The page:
United Kingdom threatens retaliation against California unitary tax.
This was the latest British action protesting the state's unitary tax, which requires combined reporting of a worldwide unitary business group's income. A percentage of the group's worldwide income is apportioned to the state based on certain ratios of activity in the state to worldwide totals.
The British government threatened to deny refunds of advance corporation tax (ACT) to U.S. corporations with a qualifying presence in California and other states with such taxes.
Under U.K. tax law, British corporations must pay ACTs when they distribute dividends to shareholders. Corporations can use the taxes to offset their ordinary British corporation taxes. Further, under the U.K.--U.S tax treaty, U.S. parent companies receiving dividends generally can apply for refunds from the British government of one-half of the ACT paid, less 5% notional withholding taxes.
In an effort to discourage California's worldwide application of the unitary tax, the U.K. in 1988 passed retaliatory legislation denying ACT refunds to U.S. parent companies that have a qualifying presence in a unitary tax state. However, the provision requires a further resolution by the House of Commons to be activated. Once activated, it could apply retroactively to any dividends distributed after December 31, 1989.
The U.k.'s threat to activate this legislation came four days before the U.S. Supreme Court was to decide whether to hear Barclays Bank PLC v. Franchise Tax Board of California, a case in which Barclays challenged the constitutionality of the unitary tax's application on a worldwide basis. The Court subsequently delayed its decision to hear the case, requesting instead that the U.S. solicitor general submit a brief expressing the federal governments' views.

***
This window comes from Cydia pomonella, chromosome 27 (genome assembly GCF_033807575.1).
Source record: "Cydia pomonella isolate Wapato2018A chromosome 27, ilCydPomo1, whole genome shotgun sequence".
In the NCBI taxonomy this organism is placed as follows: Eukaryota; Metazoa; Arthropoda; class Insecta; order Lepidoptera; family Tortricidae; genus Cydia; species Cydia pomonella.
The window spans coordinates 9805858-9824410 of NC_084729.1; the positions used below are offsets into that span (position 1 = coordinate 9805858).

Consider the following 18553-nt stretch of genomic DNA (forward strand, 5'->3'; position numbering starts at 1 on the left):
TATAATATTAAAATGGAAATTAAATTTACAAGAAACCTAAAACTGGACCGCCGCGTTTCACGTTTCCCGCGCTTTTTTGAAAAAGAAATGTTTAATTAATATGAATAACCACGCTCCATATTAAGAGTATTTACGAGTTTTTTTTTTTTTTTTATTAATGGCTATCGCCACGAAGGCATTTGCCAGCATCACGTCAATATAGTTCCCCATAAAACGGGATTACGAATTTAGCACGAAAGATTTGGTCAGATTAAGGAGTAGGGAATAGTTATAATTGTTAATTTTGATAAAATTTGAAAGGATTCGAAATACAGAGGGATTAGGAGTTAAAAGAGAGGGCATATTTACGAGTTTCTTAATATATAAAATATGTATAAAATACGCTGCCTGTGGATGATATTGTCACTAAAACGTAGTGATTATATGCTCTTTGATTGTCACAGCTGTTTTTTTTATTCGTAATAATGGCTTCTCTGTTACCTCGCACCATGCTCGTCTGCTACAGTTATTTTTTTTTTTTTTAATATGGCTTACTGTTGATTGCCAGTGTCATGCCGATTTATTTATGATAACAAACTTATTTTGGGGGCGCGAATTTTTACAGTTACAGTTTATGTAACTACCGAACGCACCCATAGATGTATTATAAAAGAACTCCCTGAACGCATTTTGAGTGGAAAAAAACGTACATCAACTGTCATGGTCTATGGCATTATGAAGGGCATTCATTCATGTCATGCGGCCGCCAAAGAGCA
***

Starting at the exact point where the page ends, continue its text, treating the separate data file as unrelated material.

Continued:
President Clinton said during his campaign he supported the state of California in this case. However, the British government has attempted to persuade the administration to file a brief arguing the California law is unconstitutional.
Observation: It is uncertain whether the British government actually will implement the retaliatory legislation or whether the threats merely were made to influence the executive branch, Congress and state legislatures to resolve the unitary tax problem.
If activated on a retroactive basis, U.S. corporations with U.K. subsidiaries would be required to return significant amounts money to the United Kingdom.
Edited by Michael F. Lynch, CPA, Esq., assistant professor of accounting at Bryant College, Smithfield, Rhode Island (Individual); Andrew R. Biebl, CPA, Biebl, Ranweiler & Co., New Ulm, Minnesota (small business); Robert Willens, CPA, senior vice-president at Lehman Brothers, New York City (corporate); Marianne Burge, CPA, director of international tax services, Kenneth Kral, CPA, international tax partner, and Jack Serota, Esq., international tax manager, at Price Waterhouse, New York City (international).
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|Publication:||Journal of Accountancy|
|Article Type:||Brief Article|
|Date:||Sep 1, 1993|
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